- Found commonly in soil contaminated with animal fecal waste
- Produces 2 exotoxins: tetanolysin and tetanospasmin - Tetanospasmin is a neurotoxin (one of the most potent toxins known)


Tetanus symptoms and treatment

Symptoms caused by potent neurotoxin (tetanospasmin)
o Incubation period- 8 days (3-21d)
o Restlessness, headache, and irritability are common
o Blocks relaxation pathways to muscles
o Jaw muscles affected early -“Lockjaw” or “trismus”
o Death from respiratory muscle spasm
o Spasms continue for 3-4 weeks
o Complete recovery can take months

Treatment = Antitoxin


Summary guide to tetanus prophylaxis

KNOW THIS = on handout


Tetanus wound managemetn

- * Vaccine produces immune response that allows recipient to make their own antibodies which takes several months the first time and up to a week for subsequent doses
- * Immunoglobulin is immediate but temporary protection


IV antibiotics

- Based on:
o Severity
o Timing
o Contamination (dirty, clean, farm, etc.)
o Medical co-morbidities
o Contra-indications
o Duration based on the above and clinical signs of infection
o *Gustilo and Anderson- Open Fracture Lecture


Gross debridement and “washout”

- Performed after patient is stabilized
- Initially gross irrigation, not definitive
- Remove all debris and foreign material
- Decrease bacterial burden
- Care taken to not create additional neurovascular damage
- **Timing? Golden Period?
- **Gustilo & Anderson-Open Fracture Lecture


Initial stabilization/reduction

- Performed after patient is stabilized
- Important to address neurovascular compromise
- Decrease trauma to soft tissue
- Prevent 2nd Hit
- **Damage Control Principles
- **Pilon Fracture Lecture


Initial reduction goals

- Reduction techniques must be gentle and atraumatic in nature
- They must preserve the vascularity of the soft-tissue envelope and of any remaining tissue attachments to bone fragments
- Only viable tissue can undergo repair
- Bone healing will be delayed or come to a stop if the mechanical or biological environment is critically disturbed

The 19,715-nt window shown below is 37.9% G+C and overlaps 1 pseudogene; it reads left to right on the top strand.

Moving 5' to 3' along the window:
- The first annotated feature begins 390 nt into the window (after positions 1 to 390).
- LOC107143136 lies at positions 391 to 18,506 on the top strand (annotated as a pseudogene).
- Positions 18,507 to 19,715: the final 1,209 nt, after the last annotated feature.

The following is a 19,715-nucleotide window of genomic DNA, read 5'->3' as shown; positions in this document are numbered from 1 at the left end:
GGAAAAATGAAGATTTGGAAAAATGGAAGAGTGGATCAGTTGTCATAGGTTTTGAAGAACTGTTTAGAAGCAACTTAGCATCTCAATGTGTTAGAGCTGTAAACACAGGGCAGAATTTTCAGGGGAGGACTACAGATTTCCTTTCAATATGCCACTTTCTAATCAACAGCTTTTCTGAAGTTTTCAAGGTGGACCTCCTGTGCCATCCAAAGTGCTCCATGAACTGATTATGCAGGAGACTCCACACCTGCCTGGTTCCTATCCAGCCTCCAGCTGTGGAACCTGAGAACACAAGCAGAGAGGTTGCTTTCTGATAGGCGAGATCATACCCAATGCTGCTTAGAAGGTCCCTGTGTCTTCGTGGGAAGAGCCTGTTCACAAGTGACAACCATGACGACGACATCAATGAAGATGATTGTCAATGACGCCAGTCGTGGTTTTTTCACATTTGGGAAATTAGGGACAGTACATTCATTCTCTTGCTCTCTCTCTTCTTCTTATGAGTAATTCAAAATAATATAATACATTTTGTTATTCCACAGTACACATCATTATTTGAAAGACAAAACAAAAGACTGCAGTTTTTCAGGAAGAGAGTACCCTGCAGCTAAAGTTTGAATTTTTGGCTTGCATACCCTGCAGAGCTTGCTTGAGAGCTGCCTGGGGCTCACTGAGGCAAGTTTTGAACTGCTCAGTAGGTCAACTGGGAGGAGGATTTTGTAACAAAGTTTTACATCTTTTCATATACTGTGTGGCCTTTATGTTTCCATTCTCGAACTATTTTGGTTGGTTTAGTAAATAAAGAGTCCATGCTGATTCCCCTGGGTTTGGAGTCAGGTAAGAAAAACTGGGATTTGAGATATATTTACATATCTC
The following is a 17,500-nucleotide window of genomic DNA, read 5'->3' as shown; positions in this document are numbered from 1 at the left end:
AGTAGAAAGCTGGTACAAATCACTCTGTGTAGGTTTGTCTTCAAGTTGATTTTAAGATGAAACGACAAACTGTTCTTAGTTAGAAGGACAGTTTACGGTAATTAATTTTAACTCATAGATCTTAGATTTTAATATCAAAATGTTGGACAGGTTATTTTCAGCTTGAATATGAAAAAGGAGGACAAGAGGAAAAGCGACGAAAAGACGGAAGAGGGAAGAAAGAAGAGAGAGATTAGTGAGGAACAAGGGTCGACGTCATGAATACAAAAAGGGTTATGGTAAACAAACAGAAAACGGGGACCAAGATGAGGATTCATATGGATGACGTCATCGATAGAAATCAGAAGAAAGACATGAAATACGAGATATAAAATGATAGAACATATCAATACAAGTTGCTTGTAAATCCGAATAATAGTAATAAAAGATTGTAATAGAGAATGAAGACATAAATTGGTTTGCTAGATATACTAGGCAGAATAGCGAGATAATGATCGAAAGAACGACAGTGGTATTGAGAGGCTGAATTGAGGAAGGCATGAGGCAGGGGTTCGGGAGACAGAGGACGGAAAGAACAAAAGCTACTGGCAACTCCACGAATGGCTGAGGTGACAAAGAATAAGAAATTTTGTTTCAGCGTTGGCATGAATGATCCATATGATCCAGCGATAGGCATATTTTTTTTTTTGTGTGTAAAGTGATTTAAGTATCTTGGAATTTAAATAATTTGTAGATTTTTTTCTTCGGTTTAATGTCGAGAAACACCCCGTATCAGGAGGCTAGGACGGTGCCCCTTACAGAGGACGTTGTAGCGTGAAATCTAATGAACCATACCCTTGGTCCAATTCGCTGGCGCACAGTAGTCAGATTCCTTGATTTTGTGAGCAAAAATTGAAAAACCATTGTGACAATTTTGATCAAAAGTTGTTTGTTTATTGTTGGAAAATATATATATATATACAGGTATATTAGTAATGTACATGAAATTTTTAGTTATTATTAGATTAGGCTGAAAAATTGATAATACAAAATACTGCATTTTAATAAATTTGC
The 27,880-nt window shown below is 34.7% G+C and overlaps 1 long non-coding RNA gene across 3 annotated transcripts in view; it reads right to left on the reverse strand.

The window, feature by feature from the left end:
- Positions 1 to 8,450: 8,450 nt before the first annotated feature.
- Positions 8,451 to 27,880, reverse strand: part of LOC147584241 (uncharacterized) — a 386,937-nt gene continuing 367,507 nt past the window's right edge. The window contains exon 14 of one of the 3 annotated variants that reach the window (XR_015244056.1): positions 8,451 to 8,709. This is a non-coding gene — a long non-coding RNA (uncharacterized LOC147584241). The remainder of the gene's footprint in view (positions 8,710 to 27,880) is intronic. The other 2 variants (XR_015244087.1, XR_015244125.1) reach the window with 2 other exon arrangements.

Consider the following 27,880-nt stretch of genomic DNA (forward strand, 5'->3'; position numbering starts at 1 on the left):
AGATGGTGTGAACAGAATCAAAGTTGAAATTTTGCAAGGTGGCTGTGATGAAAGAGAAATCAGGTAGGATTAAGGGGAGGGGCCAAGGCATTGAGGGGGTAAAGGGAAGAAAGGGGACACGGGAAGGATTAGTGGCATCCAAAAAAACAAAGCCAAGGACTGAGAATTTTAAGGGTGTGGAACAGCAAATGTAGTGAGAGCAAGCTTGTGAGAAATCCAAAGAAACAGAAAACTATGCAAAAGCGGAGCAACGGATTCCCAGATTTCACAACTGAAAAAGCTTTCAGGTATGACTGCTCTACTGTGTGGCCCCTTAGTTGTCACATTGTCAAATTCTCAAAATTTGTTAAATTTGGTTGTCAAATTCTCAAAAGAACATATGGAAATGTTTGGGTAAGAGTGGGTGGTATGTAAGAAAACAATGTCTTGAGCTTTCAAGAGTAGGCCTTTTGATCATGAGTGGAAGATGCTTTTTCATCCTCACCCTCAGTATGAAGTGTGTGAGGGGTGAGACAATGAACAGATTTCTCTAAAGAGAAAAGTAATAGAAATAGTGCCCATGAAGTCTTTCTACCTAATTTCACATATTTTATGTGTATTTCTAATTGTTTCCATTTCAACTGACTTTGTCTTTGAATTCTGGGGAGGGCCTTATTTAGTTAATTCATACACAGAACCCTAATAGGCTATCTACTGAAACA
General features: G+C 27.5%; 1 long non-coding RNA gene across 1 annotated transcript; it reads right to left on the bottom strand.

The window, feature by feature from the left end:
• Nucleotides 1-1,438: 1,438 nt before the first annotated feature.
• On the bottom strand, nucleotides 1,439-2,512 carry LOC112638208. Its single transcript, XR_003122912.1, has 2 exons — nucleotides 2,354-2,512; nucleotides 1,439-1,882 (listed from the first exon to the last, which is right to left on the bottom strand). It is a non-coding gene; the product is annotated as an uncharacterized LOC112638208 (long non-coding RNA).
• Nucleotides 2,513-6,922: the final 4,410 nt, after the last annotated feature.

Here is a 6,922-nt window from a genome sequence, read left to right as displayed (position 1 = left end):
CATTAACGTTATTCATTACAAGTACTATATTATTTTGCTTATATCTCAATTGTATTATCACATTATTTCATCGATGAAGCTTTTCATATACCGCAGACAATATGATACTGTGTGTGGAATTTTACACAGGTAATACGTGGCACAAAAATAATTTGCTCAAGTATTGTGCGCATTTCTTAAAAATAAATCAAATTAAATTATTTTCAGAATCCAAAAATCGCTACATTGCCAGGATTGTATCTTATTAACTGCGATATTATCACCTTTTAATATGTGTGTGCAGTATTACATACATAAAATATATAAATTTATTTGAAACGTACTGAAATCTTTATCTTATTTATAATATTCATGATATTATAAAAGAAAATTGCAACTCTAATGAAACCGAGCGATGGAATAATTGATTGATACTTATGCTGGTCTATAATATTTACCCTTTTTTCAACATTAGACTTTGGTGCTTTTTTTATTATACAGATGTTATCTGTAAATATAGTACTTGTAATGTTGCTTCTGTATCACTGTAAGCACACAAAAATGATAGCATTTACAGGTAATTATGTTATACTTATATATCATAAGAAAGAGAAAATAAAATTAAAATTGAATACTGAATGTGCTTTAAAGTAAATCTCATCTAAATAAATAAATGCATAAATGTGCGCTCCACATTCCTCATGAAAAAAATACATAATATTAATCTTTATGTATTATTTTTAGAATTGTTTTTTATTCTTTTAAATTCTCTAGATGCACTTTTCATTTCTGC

- Attempt to get the fracture fragments, length, axial, and rotational alignment established as anatomic as possible
- To decrease pain, to prevent later deformity, and to encourage healing and normal use of the bone and limb


Reduction in detail

- TRACTION - Relaxes and lengthens the muscles
- MANIPULATION - After proper amount of traction the bone will usually slip back in place, but may also need manipulative traction as well
- Apply a splint, cast, or frame to hold this newly achieved position*
- *Dependent on energy of trauma, soft tissue compromise


Damage control principles

Damage Control General Surgery
o Penetrating trauma
o Damage control for survival
o Surgical second hit (Systemic SIRS and CARS)

Damage Control Orthopedics
o Poly Trauma
o Damage control for survival
o Surgical second hit (Systemic SIRS and CARS)

Extremity Damage Control
o Extremity Trauma
o Damage control applied to reduce local morbidity
o Surgical second hit (Local soft tissue damage, Infection)


“Second hit” concept

First Hit
o Trauma activates SIRS
o Soft tissue and bone trauma

Second Hit
o Surgery in the early phase accelerates SIRS
o Surgery causes increased local soft tissue damage

Lag Period
o Surgery just past the peak of SIRS may be at a time of relative immune-suppression
o Surgery may overwhelm soft tissues already damaged by trauma


Case studies

Look at handout***